Harry wondered whether he was overreacting. Never in nine years at Missouri Compromise had any of the six rotating principals kept him waiting. They usually dropped by his classroom, affably smiling and unnecessarily apologetic. Harry assured visiting administrators that they were always welcome in his classroom. This odd environment at Darwin MS offered a stark contrast to his prior working conditions.
“Sit down,” Sharperson said from behind her desk while scratching the tip of her expensive looking pen against a stack of papers. “I wanted to ask you why you thought you had to call . . .uh . . . Ashley Gracia’s house.”
“You mean Monica Garcia,” Harry corrected.
“Yes, that’s it. I apologize.”
“She’s been tardy every day.”
“I looked at your attendance forms and saw you were always marking her tardy. By the way, why are you submitting your attendance manually? We’re on an automated system here.”
“I can’t log on.”
“And you contacted Mr. Nerlman to set up your account?"
“Everyday I go by the attendance office asking when I can get on.”
“It’s not the attendance office’s responsibility to get you on.”
“I thought they could point me in the right direction.”
Sharperson sighed, picked up her phone and pressed a couple buttons. “Mister Nerlman, this is Wanda Sharperson, principal at Darwin Middle School.”
Sharperson held the receiver away from her ear. Harry gazed at her long red fingernails and the large golden hoop earring that swung behind corkscrew curls that reflected light from the bare incandescent bulb dangling from the ceiling of yellowed acoustic tiles.
She hung up and announced, “That took all of two minutes. I’d really appreciate if you could take care of things like that on your own Mr. Mills. I’m very busy.”
Harry didn’t respond. He furrowed his brow. He spent a few moments trying to read the spreadsheets she was signing. Harry looked up and Sharperson was staring at him over her lenses. They locked eyes. Sharperson leaned back in her creaking wooden armchair.

To-do list: 128 phone calls
“How are your other calls coming along?” she asked.
“What calls?” Harry answered, knowing full well she was inquiring about. During their initial meeting Sharperson apprised Harry that she required all teachers to telephone their students’ parents to introduce themselves. She even made Mills sign a form agreeing to perform the calls. Harry figured it was forgettable bureaucratic bullshit no one really expected to get done. Wrong.
“I’ve made several calls. Mostly about behavior and attendance.”
“You’re supposed to call every parent and introduce yourself. Have you accomplished this yet, sir?”
“I’m unclear on the process. Is there an office and school telephone I can use to make these calls? The phone in my room only connects to campus phones. I also need to know when I’m supposed to do this--during my conference period? After school?”
“To answer your first question, most teachers prefer to use their own phones and make the calls from their home during the evenings or on weekends. May I remind you your conference periods are for just that—conferences, so yes, you may call parents during that time. But you need to get this accomplished soon, sir, or you will be subject to punitive measures. You signed a binding agreement that you would make these calls. Would you like to review it?” With that Sharperson slid the form across her desk toward Harry.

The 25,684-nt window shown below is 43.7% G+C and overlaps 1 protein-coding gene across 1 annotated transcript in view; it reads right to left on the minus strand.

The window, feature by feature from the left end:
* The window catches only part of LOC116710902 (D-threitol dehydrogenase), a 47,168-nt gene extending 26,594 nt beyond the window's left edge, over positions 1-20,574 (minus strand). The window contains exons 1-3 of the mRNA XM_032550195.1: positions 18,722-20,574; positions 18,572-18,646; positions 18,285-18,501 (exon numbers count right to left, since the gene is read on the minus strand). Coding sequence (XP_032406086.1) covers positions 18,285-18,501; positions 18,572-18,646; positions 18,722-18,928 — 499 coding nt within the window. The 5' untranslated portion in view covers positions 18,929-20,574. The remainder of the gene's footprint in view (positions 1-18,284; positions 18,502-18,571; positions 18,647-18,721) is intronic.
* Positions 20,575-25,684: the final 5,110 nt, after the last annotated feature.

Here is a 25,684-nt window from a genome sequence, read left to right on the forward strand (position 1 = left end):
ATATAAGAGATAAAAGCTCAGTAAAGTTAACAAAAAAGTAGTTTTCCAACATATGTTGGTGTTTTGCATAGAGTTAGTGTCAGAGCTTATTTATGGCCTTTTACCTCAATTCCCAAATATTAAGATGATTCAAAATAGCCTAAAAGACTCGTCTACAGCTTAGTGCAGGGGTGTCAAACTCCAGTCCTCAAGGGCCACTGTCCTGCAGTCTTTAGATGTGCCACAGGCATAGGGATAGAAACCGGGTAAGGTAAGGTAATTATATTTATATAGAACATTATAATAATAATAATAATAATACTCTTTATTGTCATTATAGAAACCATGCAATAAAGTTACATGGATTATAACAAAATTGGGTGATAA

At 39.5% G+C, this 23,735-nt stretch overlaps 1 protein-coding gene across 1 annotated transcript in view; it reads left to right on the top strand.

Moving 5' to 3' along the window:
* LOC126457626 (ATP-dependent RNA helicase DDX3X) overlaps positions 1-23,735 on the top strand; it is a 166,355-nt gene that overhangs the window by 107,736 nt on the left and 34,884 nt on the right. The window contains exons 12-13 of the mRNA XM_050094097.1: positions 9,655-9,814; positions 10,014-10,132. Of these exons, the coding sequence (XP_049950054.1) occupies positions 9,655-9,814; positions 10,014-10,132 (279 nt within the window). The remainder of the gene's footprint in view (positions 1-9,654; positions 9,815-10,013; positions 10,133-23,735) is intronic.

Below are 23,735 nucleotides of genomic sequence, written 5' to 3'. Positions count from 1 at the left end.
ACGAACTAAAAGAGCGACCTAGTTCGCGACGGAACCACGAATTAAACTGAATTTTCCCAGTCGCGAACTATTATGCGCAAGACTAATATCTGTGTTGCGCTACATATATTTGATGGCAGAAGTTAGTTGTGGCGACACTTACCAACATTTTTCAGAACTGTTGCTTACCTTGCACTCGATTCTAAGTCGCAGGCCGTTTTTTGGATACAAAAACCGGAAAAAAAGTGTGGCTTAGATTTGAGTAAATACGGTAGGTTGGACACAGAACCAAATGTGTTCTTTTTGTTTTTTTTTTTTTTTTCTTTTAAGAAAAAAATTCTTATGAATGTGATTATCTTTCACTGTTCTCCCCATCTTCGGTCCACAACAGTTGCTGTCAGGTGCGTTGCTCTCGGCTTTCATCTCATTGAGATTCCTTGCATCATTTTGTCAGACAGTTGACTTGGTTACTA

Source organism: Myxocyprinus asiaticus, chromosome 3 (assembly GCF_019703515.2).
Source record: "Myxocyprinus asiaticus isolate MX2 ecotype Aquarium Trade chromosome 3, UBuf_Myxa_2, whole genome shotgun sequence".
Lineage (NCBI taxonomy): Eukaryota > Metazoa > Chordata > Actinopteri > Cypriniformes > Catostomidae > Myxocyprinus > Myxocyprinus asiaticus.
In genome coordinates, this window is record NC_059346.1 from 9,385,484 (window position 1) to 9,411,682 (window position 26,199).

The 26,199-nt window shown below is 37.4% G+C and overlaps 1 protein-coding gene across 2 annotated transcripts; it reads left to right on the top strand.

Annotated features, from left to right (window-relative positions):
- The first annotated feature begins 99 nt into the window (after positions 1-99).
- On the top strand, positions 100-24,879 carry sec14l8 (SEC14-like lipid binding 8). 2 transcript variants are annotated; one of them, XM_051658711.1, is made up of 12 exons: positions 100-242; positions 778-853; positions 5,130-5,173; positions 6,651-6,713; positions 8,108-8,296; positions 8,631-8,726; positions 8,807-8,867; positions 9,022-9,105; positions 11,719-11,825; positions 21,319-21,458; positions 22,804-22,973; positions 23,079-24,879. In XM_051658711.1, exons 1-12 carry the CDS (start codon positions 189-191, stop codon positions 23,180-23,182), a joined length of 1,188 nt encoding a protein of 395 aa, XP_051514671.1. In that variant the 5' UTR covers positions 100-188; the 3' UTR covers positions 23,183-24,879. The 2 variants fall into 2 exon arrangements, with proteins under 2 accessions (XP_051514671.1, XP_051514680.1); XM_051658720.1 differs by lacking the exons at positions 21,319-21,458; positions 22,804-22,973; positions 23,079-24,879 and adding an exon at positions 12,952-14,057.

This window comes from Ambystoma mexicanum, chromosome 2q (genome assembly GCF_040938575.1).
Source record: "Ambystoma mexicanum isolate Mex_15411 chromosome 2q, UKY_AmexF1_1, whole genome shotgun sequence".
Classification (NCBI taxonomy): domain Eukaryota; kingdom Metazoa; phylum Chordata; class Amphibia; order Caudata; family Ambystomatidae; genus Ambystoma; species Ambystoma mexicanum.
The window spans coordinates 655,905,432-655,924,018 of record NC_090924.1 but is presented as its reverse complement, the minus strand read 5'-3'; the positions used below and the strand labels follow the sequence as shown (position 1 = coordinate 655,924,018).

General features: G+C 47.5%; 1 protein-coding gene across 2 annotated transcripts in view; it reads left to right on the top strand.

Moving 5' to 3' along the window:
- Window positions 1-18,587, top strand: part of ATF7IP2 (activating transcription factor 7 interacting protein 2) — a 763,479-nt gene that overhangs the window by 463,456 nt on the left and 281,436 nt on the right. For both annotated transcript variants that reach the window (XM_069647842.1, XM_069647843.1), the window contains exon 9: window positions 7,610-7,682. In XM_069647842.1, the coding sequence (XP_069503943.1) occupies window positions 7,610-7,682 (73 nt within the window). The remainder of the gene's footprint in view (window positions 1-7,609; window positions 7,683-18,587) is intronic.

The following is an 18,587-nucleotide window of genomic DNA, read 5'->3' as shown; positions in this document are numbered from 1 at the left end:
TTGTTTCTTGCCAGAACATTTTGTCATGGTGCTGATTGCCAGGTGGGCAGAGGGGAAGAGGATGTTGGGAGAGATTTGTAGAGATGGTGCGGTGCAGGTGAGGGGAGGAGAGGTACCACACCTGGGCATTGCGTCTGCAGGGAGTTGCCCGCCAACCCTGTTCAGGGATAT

He stared back at her. She was going to be a hostile boss.
By the time she let Harry get back to his classroom, the tardy bell already rang. His unsupervised kids were chasing each other around the empty corridor, tossing candy wrappers, conducting loogie contests and slamming their fists into rusty lockers. Mills unlocked his door so the kids could shove each other inside.

The “secret” solution
At lunch, Mills saw Ms. Simpson, a 30-year-teacher also displaced out Missouri Compromise when the school board handed the place over to a charter operator. But unlike Harry, Ms. Simpson was personally hired by Sharperson months earlier. Ms. Simpson was friendly, but she let it known she didn’t like bullshit. Harry heard she once verbally bit the head off a condescending assistant principal at Missouri Compromise who had blamed her for an incident where a student hid behind in her classroom and while she was gone for a few minutes ransacked her purse and trashed the room. Harry never did ask her about that, but he did inquire about her relationship with Sharperson.
“I’ve never had any problems with her, “ Ms. Simpson shrugged, “but nobody better mess with me or I’ll walk out. I have loads of sick time in the bank and enough years to retire right now.”
“What about these phone calls we have to make to parents?”
“Use Ed-Connect. Don’t waste your time dialing every number! Half of them won’t answer, and if they do they’re drunk or crazy or something.”
Harry had forgotten about Ed-Connect. Back at Missouri Compromise he used the automated system all the time. To phone a student’s house, a teacher simply clicked a name and selected the appropriate message from a long menu that offered a variety of common teacher-parent missives for both good news and bad. Harry remembered that one available selection was an introductory call to welcome the parent’s child to class.
The million-dollar price tag of Ed-Connect garnered the attention of the city’s newspaper, which soon began a series of articles examining all Big City School District expenditures. This generated letters from readers complaining that the teachers’ union was controlling the budget and wasting taxpayers’ money on unnecessary luxuries instead of investing in the children. Why couldn’t these lazy communist teachers who are ruining our country dial a telephone like their predecessors?
But Harry had another big question. Why didn’t Sharperson suggest he use Ed-Connect instead of demanding he personally dial each parent? He asked around and sure enough every teacher used the system. None used their own phone. Sharperson was apparently trying to make Harry’s job more difficult than it already was.
Two days later, Sharperson and some suit from downtown visited Mills class and turned the heat up even higher.